May 26 | Early Medieval Perceptions of the Past: Identity and the Prehistoric in Anglo-Saxon England | Dr Sarah Semple, Durham University. 7.30pm at Stockton Central Library TS18 1TU. Guests are welcome for £4 each on the door.
The prehistoric and Roman inhabitants of England left a rich repertoire of monuments and remains. In the post Roman aftermath, the communities that struggled to redefine themselves and their control over landscape and resources, began to creatively draw upon these physical and material legacies. The natural landscape exerted a profound shaping effect on territory, the legacy of the prehistoric and Roman past. Barrows, enclosures, forts—as well as Roman and Romano-British places and remains—proved key to the flourishing of new communities, and the ancient and more recent monuments in the landscape were drawn upon in the creation of new stories of origins, power and descent. This presentation explores how these processes helped shape the local world view of communities and how, by the 6th and 7th centuries, emerging elite and royal power began to exploit and harness ancient monuments and the landscape for their own, new ambitious vision of power.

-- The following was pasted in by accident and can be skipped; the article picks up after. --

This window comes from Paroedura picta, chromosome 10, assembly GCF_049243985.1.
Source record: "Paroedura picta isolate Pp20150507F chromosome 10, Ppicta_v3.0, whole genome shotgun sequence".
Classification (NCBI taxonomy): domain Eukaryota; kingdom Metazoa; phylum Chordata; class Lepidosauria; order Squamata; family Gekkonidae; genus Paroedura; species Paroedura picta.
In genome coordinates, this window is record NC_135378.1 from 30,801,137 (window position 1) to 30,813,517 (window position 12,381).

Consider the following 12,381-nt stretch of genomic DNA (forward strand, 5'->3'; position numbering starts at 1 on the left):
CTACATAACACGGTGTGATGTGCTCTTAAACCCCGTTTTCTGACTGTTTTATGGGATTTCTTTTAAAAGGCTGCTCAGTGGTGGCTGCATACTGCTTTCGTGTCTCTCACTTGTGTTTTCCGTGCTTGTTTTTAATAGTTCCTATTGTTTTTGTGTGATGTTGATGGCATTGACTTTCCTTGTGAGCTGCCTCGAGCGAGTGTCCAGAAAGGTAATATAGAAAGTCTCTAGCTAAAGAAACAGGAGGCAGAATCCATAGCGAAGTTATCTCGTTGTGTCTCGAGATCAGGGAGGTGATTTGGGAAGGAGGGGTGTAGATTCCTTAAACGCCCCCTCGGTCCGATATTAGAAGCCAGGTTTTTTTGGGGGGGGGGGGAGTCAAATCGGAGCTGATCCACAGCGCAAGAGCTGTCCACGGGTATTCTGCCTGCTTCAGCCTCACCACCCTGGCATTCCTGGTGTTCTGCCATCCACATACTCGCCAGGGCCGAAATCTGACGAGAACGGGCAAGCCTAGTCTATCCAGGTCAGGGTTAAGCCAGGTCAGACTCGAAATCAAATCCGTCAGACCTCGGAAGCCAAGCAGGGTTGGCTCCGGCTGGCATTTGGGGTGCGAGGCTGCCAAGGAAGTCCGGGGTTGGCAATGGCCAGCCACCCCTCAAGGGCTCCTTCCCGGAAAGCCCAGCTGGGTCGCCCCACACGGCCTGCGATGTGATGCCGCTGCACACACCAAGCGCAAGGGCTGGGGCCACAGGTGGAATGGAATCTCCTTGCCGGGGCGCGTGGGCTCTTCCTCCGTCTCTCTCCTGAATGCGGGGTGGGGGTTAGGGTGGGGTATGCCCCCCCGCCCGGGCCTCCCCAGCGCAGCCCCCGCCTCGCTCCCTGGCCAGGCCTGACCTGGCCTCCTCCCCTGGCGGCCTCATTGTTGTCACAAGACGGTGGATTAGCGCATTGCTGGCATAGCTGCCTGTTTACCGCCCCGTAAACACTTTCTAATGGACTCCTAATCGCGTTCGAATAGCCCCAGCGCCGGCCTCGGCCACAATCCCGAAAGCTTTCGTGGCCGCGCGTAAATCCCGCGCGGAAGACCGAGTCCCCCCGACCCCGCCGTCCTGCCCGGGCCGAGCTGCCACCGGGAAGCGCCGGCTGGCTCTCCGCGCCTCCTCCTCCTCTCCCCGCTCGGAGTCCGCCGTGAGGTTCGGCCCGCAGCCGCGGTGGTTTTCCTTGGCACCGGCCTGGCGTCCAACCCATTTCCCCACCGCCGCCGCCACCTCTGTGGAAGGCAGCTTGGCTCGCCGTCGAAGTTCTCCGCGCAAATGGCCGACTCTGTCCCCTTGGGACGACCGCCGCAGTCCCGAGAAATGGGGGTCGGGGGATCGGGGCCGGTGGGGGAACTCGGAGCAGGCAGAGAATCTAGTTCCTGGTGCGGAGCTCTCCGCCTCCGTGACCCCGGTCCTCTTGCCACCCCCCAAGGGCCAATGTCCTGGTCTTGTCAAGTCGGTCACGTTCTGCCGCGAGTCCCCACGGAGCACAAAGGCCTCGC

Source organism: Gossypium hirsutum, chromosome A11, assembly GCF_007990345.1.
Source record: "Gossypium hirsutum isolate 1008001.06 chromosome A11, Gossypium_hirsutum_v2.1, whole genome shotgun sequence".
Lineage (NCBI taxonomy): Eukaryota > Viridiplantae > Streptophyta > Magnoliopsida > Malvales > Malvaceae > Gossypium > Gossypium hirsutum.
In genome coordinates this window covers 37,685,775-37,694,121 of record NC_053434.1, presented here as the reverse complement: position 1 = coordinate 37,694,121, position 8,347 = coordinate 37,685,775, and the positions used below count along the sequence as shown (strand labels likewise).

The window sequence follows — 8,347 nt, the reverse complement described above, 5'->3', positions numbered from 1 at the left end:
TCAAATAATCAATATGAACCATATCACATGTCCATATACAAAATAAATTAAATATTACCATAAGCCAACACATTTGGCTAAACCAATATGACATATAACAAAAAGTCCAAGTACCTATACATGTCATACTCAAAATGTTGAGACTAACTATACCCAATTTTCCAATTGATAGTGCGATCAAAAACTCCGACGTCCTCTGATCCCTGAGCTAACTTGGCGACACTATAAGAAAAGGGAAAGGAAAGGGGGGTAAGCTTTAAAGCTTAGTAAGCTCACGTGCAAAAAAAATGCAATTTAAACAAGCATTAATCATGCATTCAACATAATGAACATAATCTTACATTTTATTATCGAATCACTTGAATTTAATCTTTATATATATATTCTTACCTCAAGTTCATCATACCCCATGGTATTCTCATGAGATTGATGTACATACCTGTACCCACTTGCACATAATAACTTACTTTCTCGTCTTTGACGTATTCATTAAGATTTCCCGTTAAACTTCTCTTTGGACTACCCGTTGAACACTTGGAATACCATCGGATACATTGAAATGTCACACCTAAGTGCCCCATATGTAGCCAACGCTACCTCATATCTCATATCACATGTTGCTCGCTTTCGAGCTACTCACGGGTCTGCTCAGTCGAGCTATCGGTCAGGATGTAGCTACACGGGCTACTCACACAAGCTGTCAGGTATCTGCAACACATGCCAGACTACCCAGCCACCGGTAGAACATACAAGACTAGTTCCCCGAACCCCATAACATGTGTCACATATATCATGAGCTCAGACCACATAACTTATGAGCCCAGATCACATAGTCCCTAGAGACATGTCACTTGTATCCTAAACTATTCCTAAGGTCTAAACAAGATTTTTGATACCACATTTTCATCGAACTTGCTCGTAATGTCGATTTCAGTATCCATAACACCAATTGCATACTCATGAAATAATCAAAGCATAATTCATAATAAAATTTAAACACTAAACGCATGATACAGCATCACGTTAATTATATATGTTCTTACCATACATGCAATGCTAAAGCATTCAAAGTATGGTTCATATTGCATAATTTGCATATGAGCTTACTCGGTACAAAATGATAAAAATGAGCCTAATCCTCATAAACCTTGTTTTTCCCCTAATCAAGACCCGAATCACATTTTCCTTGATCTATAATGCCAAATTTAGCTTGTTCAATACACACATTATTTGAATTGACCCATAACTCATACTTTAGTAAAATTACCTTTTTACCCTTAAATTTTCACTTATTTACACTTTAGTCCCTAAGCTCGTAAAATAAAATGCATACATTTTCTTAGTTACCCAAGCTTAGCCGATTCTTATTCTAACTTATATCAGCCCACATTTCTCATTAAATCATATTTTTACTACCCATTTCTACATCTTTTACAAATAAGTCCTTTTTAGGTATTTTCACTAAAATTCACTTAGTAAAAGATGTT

About the speaker
Sarah’s research focuses on the early medieval period in Britain and Northern Europe. She is especially interested in understanding early medieval interaction with the natural and man-made environment with particular reference to the role of landscape in definitions of identity, religion and cult practice, as well as charting the ideological and political uses of natural topography and ancient remains.
Recent publications include: Anglo-Saxon Perceptions of the Prehistoric. Ritual, Religion and Rulership (2013) and Signals of Belief in Anglo-saxon England (2010). She recently completed a collaborative project exploring the important monastic sites of Wearmouth and Jarrow. Further regional involvements include field investigation at Yeavering, Northumberland, Sockburn, County Durham and at Etal on the Northumberland border.